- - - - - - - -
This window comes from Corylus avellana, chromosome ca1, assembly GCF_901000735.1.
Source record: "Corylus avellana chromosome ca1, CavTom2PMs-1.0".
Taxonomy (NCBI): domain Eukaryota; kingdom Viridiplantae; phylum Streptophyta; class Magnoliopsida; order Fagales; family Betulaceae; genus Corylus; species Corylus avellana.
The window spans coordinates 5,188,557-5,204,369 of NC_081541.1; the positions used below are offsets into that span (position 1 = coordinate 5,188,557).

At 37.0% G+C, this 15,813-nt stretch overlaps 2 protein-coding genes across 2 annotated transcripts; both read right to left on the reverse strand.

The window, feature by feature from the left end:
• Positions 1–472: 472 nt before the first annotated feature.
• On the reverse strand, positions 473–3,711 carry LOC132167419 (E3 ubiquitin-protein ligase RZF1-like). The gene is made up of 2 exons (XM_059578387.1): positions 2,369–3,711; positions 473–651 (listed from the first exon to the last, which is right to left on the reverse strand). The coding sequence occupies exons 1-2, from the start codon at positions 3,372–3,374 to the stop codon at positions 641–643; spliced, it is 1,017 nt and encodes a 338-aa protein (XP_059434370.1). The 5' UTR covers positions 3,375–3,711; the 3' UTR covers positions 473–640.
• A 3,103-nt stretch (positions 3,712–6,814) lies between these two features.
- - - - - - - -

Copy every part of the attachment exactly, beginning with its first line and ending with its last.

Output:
This window comes from Corylus avellana, chromosome ca1, assembly GCF_901000735.1.
Source record: "Corylus avellana chromosome ca1, CavTom2PMs-1.0".
Taxonomy (NCBI): domain Eukaryota; kingdom Viridiplantae; phylum Streptophyta; class Magnoliopsida; order Fagales; family Betulaceae; genus Corylus; species Corylus avellana.
The window spans coordinates 5,188,557-5,204,369 of NC_081541.1; the positions used below are offsets into that span (position 1 = coordinate 5,188,557).

At 37.0% G+C, this 15,813-nt stretch overlaps 2 protein-coding genes across 2 annotated transcripts; both read right to left on the reverse strand.

The window, feature by feature from the left end:
• Positions 1–472: 472 nt before the first annotated feature.
• On the reverse strand, positions 473–3,711 carry LOC132167419 (E3 ubiquitin-protein ligase RZF1-like). The gene is made up of 2 exons (XM_059578387.1): positions 2,369–3,711; positions 473–651 (listed from the first exon to the last, which is right to left on the reverse strand). The coding sequence occupies exons 1-2, from the start codon at positions 3,372–3,374 to the stop codon at positions 641–643; spliced, it is 1,017 nt and encodes a 338-aa protein (XP_059434370.1). The 5' UTR covers positions 3,375–3,711; the 3' UTR covers positions 473–640.
• A 3,103-nt stretch (positions 3,712–6,814) lies between these two features.